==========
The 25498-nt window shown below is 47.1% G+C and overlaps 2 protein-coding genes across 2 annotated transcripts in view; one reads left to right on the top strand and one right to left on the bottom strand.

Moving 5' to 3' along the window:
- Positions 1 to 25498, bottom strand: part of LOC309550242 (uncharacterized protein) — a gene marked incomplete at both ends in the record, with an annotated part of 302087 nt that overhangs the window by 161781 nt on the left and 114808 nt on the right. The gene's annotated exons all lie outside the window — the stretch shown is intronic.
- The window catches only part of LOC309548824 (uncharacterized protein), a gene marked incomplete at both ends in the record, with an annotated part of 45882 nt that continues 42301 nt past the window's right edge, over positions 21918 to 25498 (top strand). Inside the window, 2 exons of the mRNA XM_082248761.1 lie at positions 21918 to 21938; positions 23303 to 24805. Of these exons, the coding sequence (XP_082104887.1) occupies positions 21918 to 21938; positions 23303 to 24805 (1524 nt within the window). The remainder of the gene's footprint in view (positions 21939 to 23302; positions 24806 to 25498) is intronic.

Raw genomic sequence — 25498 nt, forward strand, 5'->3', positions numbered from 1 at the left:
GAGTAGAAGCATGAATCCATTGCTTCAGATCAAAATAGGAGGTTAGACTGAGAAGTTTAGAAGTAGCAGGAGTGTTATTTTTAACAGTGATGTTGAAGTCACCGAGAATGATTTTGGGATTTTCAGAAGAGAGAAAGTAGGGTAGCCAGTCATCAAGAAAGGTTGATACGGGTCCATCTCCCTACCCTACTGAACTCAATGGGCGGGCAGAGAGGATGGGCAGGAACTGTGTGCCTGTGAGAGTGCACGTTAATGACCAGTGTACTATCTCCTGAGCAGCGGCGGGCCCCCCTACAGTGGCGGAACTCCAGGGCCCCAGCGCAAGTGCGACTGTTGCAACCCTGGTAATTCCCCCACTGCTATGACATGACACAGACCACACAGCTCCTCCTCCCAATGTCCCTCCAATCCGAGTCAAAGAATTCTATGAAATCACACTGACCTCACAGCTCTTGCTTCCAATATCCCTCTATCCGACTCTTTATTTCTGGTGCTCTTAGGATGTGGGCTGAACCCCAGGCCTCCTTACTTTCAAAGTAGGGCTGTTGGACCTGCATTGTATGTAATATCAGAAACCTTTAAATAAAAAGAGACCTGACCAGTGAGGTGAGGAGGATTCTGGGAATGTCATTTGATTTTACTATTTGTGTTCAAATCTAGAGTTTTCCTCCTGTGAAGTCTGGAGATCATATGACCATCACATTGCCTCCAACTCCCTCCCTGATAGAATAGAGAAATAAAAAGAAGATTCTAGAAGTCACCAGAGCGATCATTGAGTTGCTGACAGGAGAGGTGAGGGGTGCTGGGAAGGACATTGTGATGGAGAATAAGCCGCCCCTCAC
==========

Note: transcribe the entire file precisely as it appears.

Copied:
The 25498-nt window shown below is 47.1% G+C and overlaps 2 protein-coding genes across 2 annotated transcripts in view; one reads left to right on the top strand and one right to left on the bottom strand.

Moving 5' to 3' along the window:
- Positions 1 to 25498, bottom strand: part of LOC309550242 (uncharacterized protein) — a gene marked incomplete at both ends in the record, with an annotated part of 302087 nt that overhangs the window by 161781 nt on the left and 114808 nt on the right. The gene's annotated exons all lie outside the window — the stretch shown is intronic.
- The window catches only part of LOC309548824 (uncharacterized protein), a gene marked incomplete at both ends in the record, with an annotated part of 45882 nt that continues 42301 nt past the window's right edge, over positions 21918 to 25498 (top strand). Inside the window, 2 exons of the mRNA XM_082248761.1 lie at positions 21918 to 21938; positions 23303 to 24805. Of these exons, the coding sequence (XP_082104887.1) occupies positions 21918 to 21938; positions 23303 to 24805 (1524 nt within the window). The remainder of the gene's footprint in view (positions 21939 to 23302; positions 24806 to 25498) is intronic.

Raw genomic sequence — 25498 nt, forward strand, 5'->3', positions numbered from 1 at the left:
GAGTAGAAGCATGAATCCATTGCTTCAGATCAAAATAGGAGGTTAGACTGAGAAGTTTAGAAGTAGCAGGAGTGTTATTTTTAACAGTGATGTTGAAGTCACCGAGAATGATTTTGGGATTTTCAGAAGAGAGAAAGTAGGGTAGCCAGTCATCAAGAAAGGTTGATACGGGTCCATCTCCCTACCCTACTGAACTCAATGGGCGGGCAGAGAGGATGGGCAGGAACTGTGTGCCTGTGAGAGTGCACGTTAATGACCAGTGTACTATCTCCTGAGCAGCGGCGGGCCCCCCTACAGTGGCGGAACTCCAGGGCCCCAGCGCAAGTGCGACTGTTGCAACCCTGGTAATTCCCCCACTGCTATGACATGACACAGACCACACAGCTCCTCCTCCCAATGTCCCTCCAATCCGAGTCAAAGAATTCTATGAAATCACACTGACCTCACAGCTCTTGCTTCCAATATCCCTCTATCCGACTCTTTATTTCTGGTGCTCTTAGGATGTGGGCTGAACCCCAGGCCTCCTTACTTTCAAAGTAGGGCTGTTGGACCTGCATTGTATGTAATATCAGAAACCTTTAAATAAAAAGAGACCTGACCAGTGAGGTGAGGAGGATTCTGGGAATGTCATTTGATTTTACTATTTGTGTTCAAATCTAGAGTTTTCCTCCTGTGAAGTCTGGAGATCATATGACCATCACATTGCCTCCAACTCCCTCCCTGATAGAATAGAGAAATAAAAAGAAGATTCTAGAAGTCACCAGAGCGATCATTGAGTTGCTGACAGGAGAGGTGAGGGGTGCTGGGAAGGACATTGTGATGGAGAATAAGCCGCCCCTCAC